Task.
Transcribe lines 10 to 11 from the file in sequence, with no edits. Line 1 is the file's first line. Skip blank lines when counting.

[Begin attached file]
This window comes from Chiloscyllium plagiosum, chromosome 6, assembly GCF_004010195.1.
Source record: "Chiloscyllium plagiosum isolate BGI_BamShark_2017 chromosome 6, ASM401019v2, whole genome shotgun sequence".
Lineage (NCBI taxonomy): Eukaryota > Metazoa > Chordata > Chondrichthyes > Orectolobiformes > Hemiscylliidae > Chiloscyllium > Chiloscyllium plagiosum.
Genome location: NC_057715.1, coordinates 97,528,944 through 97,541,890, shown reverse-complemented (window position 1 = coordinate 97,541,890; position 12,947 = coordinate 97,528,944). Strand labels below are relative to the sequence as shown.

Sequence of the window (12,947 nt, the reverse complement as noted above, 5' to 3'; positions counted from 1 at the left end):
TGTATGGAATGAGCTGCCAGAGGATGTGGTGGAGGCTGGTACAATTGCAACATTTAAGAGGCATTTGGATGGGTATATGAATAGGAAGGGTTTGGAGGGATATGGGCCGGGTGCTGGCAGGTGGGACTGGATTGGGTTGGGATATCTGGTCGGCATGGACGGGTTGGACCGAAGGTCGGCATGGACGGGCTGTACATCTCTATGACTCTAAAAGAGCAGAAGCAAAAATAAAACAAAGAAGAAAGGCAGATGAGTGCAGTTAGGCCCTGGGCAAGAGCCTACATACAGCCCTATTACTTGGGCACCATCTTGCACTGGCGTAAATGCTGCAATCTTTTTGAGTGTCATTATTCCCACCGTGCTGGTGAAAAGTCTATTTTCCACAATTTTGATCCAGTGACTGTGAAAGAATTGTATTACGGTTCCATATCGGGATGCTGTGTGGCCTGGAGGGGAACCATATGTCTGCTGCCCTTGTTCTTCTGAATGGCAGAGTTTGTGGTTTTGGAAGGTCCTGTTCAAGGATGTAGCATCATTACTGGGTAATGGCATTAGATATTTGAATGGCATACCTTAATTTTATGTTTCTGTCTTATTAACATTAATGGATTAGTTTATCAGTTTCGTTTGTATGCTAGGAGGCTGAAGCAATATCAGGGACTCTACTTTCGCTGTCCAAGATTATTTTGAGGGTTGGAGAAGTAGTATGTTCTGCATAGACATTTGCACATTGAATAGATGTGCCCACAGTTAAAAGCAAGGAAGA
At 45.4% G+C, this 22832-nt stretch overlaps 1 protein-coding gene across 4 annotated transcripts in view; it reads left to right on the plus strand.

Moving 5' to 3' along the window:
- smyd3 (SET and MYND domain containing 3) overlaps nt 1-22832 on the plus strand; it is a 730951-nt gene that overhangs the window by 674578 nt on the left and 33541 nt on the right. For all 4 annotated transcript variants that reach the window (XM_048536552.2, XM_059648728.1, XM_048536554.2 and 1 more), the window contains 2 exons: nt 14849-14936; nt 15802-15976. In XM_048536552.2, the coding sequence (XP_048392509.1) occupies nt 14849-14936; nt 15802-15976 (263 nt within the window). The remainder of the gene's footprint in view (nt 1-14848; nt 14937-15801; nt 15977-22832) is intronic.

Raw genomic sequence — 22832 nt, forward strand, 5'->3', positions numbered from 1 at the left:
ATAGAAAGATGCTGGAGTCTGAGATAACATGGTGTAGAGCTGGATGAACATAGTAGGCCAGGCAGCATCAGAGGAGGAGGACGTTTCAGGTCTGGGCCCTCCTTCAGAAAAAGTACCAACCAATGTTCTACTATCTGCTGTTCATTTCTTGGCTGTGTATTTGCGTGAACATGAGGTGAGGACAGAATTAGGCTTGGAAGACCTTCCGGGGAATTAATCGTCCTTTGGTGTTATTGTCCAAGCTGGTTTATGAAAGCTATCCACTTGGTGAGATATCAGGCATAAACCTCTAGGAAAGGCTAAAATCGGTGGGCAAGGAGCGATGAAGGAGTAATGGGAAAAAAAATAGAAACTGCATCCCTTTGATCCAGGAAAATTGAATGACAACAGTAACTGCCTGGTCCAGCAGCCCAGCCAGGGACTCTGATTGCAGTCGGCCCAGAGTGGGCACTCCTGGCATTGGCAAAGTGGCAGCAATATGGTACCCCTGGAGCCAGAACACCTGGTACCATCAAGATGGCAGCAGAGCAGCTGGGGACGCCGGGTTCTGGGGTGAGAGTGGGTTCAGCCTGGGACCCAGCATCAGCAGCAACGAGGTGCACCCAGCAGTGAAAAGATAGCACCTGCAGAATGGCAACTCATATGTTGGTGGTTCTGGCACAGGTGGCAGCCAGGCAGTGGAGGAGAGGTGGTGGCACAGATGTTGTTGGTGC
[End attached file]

Raw genomic sequence — 22832 nt, forward strand, 5'->3', positions numbered from 1 at the left:
ATAGAAAGATGCTGGAGTCTGAGATAACATGGTGTAGAGCTGGATGAACATAGTAGGCCAGGCAGCATCAGAGGAGGAGGACGTTTCAGGTCTGGGCCCTCCTTCAGAAAAAGTACCAACCAATGTTCTACTATCTGCTGTTCATTTCTTGGCTGTGTATTTGCGTGAACATGAGGTGAGGACAGAATTAGGCTTGGAAGACCTTCCGGGGAATTAATCGTCCTTTGGTGTTATTGTCCAAGCTGGTTTATGAAAGCTATCCACTTGGTGAGATATCAGGCATAAACCTCTAGGAAAGGCTAAAATCGGTGGGCAAGGAGCGATGAAGGAGTAATGGGAAAAAAAATAGAAACTGCATCCCTTTGATCCAGGAAAATTGAATGACAACAGTAACTGCCTGGTCCAGCAGCCCAGCCAGGGACTCTGATTGCAGTCGGCCCAGAGTGGGCACTCCTGGCATTGGCAAAGTGGCAGCAATATGGTACCCCTGGAGCCAGAACACCTGGTACCATCAAGATGGCAGCAGAGCAGCTGGGGACGCCGGGTTCTGGGGTGAGAGTGGGTTCAGCCTGGGACCCAGCATCAGCAGCAACGAGGTGCACCCAGCAGTGAAAAGATAGCACCTGCAGAATGGCAACTCATATGTTGGTGGTTCTGGCACAGGTGGCAGCCAGGCAGTGGAGGAGAGGTGGTGGCACAGATGTTGTTGGTGC